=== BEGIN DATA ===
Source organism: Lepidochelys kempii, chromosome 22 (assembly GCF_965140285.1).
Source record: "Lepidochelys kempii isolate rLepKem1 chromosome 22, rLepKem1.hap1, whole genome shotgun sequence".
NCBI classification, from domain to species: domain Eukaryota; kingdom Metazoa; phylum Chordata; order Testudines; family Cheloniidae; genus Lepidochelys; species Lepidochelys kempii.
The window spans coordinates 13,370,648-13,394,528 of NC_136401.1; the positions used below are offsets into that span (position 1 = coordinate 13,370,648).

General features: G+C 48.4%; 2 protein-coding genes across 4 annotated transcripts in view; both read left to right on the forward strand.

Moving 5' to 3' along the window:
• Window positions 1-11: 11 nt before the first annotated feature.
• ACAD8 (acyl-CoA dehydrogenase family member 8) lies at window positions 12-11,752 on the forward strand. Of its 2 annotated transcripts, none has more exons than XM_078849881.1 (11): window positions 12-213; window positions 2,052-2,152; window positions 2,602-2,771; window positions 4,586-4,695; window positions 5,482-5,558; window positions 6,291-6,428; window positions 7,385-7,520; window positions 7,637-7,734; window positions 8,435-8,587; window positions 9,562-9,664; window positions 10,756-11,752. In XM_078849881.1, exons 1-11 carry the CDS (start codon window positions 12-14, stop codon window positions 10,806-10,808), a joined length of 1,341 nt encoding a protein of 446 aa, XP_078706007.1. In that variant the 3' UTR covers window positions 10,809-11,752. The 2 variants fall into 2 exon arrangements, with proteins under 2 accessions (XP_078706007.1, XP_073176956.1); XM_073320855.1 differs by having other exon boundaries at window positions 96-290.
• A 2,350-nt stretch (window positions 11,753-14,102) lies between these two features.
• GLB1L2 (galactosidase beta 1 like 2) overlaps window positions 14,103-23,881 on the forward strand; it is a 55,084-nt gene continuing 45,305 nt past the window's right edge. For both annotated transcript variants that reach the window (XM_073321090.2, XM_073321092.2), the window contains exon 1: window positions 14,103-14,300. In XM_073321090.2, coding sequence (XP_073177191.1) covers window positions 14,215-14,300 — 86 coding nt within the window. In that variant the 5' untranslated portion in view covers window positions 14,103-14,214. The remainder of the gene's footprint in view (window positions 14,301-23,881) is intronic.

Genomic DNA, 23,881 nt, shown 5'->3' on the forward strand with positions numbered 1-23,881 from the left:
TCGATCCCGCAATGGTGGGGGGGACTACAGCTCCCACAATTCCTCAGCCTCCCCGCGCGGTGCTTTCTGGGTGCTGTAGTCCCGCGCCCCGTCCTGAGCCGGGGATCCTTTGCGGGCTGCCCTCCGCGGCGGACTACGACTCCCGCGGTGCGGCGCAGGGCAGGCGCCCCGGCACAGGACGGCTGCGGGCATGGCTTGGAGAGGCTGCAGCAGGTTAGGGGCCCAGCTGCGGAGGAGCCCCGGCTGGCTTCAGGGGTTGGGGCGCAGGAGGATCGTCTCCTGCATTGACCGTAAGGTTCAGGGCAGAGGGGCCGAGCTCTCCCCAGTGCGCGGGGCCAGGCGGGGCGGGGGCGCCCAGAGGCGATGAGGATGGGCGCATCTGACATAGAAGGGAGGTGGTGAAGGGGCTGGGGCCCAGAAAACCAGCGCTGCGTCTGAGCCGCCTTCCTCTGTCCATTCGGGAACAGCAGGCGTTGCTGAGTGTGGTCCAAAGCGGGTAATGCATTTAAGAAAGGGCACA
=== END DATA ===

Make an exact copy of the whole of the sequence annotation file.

Source organism: Lepidochelys kempii, chromosome 22 (assembly GCF_965140285.1).
Source record: "Lepidochelys kempii isolate rLepKem1 chromosome 22, rLepKem1.hap1, whole genome shotgun sequence".
NCBI classification, from domain to species: domain Eukaryota; kingdom Metazoa; phylum Chordata; order Testudines; family Cheloniidae; genus Lepidochelys; species Lepidochelys kempii.
The window spans coordinates 13,370,648-13,394,528 of NC_136401.1; the positions used below are offsets into that span (position 1 = coordinate 13,370,648).

General features: G+C 48.4%; 2 protein-coding genes across 4 annotated transcripts in view; both read left to right on the forward strand.

Moving 5' to 3' along the window:
• Window positions 1-11: 11 nt before the first annotated feature.
• ACAD8 (acyl-CoA dehydrogenase family member 8) lies at window positions 12-11,752 on the forward strand. Of its 2 annotated transcripts, none has more exons than XM_078849881.1 (11): window positions 12-213; window positions 2,052-2,152; window positions 2,602-2,771; window positions 4,586-4,695; window positions 5,482-5,558; window positions 6,291-6,428; window positions 7,385-7,520; window positions 7,637-7,734; window positions 8,435-8,587; window positions 9,562-9,664; window positions 10,756-11,752. In XM_078849881.1, exons 1-11 carry the CDS (start codon window positions 12-14, stop codon window positions 10,806-10,808), a joined length of 1,341 nt encoding a protein of 446 aa, XP_078706007.1. In that variant the 3' UTR covers window positions 10,809-11,752. The 2 variants fall into 2 exon arrangements, with proteins under 2 accessions (XP_078706007.1, XP_073176956.1); XM_073320855.1 differs by having other exon boundaries at window positions 96-290.
• A 2,350-nt stretch (window positions 11,753-14,102) lies between these two features.
• GLB1L2 (galactosidase beta 1 like 2) overlaps window positions 14,103-23,881 on the forward strand; it is a 55,084-nt gene continuing 45,305 nt past the window's right edge. For both annotated transcript variants that reach the window (XM_073321090.2, XM_073321092.2), the window contains exon 1: window positions 14,103-14,300. In XM_073321090.2, coding sequence (XP_073177191.1) covers window positions 14,215-14,300 — 86 coding nt within the window. In that variant the 5' untranslated portion in view covers window positions 14,103-14,214. The remainder of the gene's footprint in view (window positions 14,301-23,881) is intronic.

Genomic DNA, 23,881 nt, shown 5'->3' on the forward strand with positions numbered 1-23,881 from the left:
TCGATCCCGCAATGGTGGGGGGGACTACAGCTCCCACAATTCCTCAGCCTCCCCGCGCGGTGCTTTCTGGGTGCTGTAGTCCCGCGCCCCGTCCTGAGCCGGGGATCCTTTGCGGGCTGCCCTCCGCGGCGGACTACGACTCCCGCGGTGCGGCGCAGGGCAGGCGCCCCGGCACAGGACGGCTGCGGGCATGGCTTGGAGAGGCTGCAGCAGGTTAGGGGCCCAGCTGCGGAGGAGCCCCGGCTGGCTTCAGGGGTTGGGGCGCAGGAGGATCGTCTCCTGCATTGACCGTAAGGTTCAGGGCAGAGGGGCCGAGCTCTCCCCAGTGCGCGGGGCCAGGCGGGGCGGGGGCGCCCAGAGGCGATGAGGATGGGCGCATCTGACATAGAAGGGAGGTGGTGAAGGGGCTGGGGCCCAGAAAACCAGCGCTGCGTCTGAGCCGCCTTCCTCTGTCCATTCGGGAACAGCAGGCGTTGCTGAGTGTGGTCCAAAGCGGGTAATGCATTTAAGAAAGGGCACA